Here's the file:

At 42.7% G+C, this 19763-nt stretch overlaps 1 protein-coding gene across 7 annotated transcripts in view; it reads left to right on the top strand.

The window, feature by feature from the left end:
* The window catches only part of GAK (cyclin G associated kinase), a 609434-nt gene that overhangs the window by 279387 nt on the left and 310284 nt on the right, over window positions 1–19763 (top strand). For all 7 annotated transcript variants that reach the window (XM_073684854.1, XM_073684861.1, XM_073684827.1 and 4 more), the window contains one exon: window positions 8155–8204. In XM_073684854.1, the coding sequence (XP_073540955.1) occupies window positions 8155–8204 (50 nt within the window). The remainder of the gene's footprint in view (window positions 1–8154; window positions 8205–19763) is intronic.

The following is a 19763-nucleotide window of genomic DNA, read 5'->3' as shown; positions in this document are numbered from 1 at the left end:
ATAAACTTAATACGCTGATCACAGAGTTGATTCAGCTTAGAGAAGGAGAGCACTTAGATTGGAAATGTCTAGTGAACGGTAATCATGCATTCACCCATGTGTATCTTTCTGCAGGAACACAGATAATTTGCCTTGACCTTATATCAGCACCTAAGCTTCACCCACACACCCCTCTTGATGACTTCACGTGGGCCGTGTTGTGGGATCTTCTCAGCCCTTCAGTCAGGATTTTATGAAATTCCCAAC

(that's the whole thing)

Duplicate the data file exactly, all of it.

At 42.7% G+C, this 19763-nt stretch overlaps 1 protein-coding gene across 7 annotated transcripts in view; it reads left to right on the top strand.

The window, feature by feature from the left end:
* The window catches only part of GAK (cyclin G associated kinase), a 609434-nt gene that overhangs the window by 279387 nt on the left and 310284 nt on the right, over window positions 1–19763 (top strand). For all 7 annotated transcript variants that reach the window (XM_073684854.1, XM_073684861.1, XM_073684827.1 and 4 more), the window contains one exon: window positions 8155–8204. In XM_073684854.1, the coding sequence (XP_073540955.1) occupies window positions 8155–8204 (50 nt within the window). The remainder of the gene's footprint in view (window positions 1–8154; window positions 8205–19763) is intronic.

The following is a 19763-nucleotide window of genomic DNA, read 5'->3' as shown; positions in this document are numbered from 1 at the left end:
ATAAACTTAATACGCTGATCACAGAGTTGATTCAGCTTAGAGAAGGAGAGCACTTAGATTGGAAATGTCTAGTGAACGGTAATCATGCATTCACCCATGTGTATCTTTCTGCAGGAACACAGATAATTTGCCTTGACCTTATATCAGCACCTAAGCTTCACCCACACACCCCTCTTGATGACTTCACGTGGGCCGTGTTGTGGGATCTTCTCAGCCCTTCAGTCAGGATTTTATGAAATTCCCAAC